Traditionally, disabled children in these countries have been excluded from mainstream school and social activities, and old attitudes still persist despite official support for more inclusive policies.
Professor Monica Dowling and Dr Majda Bećirević, of the OU's faculty of Health and Social Care, used participative qualitative methodology to examine the attitudes of parents of disabled children in both countries to their treatment by the medical, educational, social service and benefit systems.
While there were examples of good practice, parents reported many negative experiences. One mother described being reduced to tears after she was told by a doctor "we used to let children like this die".
The research culminated in workshops (see picture), in Sarajevo and Zagreb, bringing together parents with policy makers and professionals to make recommendations for improvements to the system.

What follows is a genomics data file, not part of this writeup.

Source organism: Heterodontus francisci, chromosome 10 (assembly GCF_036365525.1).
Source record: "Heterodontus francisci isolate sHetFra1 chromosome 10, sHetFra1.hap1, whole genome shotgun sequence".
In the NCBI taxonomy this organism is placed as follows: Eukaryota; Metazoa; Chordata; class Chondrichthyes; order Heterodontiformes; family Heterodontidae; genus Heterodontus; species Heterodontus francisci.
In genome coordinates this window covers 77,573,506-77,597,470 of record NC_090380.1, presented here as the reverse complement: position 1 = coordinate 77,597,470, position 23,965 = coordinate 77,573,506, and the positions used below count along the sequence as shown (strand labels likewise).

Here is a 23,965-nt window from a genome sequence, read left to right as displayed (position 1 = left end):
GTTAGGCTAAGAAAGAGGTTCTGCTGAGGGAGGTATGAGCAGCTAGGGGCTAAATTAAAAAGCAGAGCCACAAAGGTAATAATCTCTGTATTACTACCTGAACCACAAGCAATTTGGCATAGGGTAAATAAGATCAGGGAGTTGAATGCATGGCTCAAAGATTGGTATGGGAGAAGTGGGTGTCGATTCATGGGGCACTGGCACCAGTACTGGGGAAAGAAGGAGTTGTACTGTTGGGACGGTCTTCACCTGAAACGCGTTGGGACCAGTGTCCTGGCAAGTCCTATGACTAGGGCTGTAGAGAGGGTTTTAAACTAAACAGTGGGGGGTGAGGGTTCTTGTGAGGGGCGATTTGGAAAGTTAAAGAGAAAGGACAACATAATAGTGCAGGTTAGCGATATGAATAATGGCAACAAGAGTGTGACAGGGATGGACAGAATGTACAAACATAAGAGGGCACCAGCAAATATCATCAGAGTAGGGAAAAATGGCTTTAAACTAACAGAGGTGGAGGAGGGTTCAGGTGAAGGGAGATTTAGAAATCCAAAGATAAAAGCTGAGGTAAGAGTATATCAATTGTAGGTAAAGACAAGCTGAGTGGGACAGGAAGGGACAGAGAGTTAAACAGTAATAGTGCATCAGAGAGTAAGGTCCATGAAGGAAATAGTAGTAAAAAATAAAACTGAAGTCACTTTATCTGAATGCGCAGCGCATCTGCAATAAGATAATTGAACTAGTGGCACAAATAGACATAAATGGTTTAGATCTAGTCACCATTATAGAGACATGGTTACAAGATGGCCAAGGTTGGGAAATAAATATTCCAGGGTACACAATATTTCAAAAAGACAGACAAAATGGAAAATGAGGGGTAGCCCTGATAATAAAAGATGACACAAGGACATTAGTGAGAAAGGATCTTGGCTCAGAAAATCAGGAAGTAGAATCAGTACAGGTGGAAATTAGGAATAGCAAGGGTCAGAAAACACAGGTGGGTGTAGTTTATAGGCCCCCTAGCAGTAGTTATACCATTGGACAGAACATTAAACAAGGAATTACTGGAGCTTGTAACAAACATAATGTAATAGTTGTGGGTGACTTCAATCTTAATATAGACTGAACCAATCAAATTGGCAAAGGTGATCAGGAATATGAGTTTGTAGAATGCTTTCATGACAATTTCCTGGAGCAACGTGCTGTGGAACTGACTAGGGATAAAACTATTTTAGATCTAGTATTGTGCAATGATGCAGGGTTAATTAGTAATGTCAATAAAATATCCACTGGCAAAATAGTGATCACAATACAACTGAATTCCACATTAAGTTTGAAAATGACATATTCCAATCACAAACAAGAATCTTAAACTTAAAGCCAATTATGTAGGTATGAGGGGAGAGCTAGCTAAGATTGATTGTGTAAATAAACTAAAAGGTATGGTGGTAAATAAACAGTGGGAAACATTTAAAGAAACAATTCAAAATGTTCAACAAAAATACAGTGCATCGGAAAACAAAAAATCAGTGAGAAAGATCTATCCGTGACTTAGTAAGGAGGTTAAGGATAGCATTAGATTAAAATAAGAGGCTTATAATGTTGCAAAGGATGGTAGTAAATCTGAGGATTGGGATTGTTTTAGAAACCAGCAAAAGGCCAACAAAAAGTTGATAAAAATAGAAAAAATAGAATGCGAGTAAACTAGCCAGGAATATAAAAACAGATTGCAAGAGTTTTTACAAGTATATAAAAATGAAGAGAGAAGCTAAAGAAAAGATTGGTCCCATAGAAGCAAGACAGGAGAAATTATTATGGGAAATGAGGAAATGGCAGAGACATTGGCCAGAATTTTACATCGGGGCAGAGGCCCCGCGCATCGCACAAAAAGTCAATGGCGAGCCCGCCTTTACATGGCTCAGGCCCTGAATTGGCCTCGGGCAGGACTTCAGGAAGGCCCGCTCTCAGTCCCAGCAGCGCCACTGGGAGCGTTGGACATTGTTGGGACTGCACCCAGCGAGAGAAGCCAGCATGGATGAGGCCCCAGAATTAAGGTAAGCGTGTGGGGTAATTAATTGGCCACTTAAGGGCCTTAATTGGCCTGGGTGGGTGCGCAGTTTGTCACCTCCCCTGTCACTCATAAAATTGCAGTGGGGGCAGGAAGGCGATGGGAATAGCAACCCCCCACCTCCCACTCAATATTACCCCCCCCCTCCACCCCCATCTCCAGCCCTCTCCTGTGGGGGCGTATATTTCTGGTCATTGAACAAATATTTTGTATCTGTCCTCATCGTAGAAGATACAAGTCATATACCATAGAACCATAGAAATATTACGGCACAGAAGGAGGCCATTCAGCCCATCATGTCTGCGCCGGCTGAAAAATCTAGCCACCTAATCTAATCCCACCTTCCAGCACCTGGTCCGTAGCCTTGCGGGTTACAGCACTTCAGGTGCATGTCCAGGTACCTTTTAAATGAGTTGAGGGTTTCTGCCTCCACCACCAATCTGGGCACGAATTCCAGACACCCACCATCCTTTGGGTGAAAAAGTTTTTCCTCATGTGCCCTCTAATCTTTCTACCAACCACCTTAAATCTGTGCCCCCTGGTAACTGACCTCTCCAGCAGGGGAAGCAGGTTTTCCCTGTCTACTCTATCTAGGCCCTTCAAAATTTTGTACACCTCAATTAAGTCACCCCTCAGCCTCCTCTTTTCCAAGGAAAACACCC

The researchers conclude: "In essence, to better support families with children with disabilities, government organisations do not necessarily need to make major revisions in policies or increase in costing. Efforts need to be directed towards improvements in policy implementation and service delivery."
Parent activism and parents' groups are also playing an important role in changing the system, they say.
Their report adds that "participatory research is a good way for parents to identify and document their concerns and put forward suggestions for change".
It quotes a mother in Croatia who commented: "They will better listen to us if we have a scientific approach, if we come out with data and analysis. In that case we can say it is not only the needs of my child, but this is what many of us parents want.’
The study: Parents' participation in the social inclusion of children with disabilities in Bosnia and Herzegovina and Croatia will be published by the Open Society Foundation.
You can read an abstract and request a copy of the study (available in English, Croat and Bosnian) from the authors on Open Research Online here.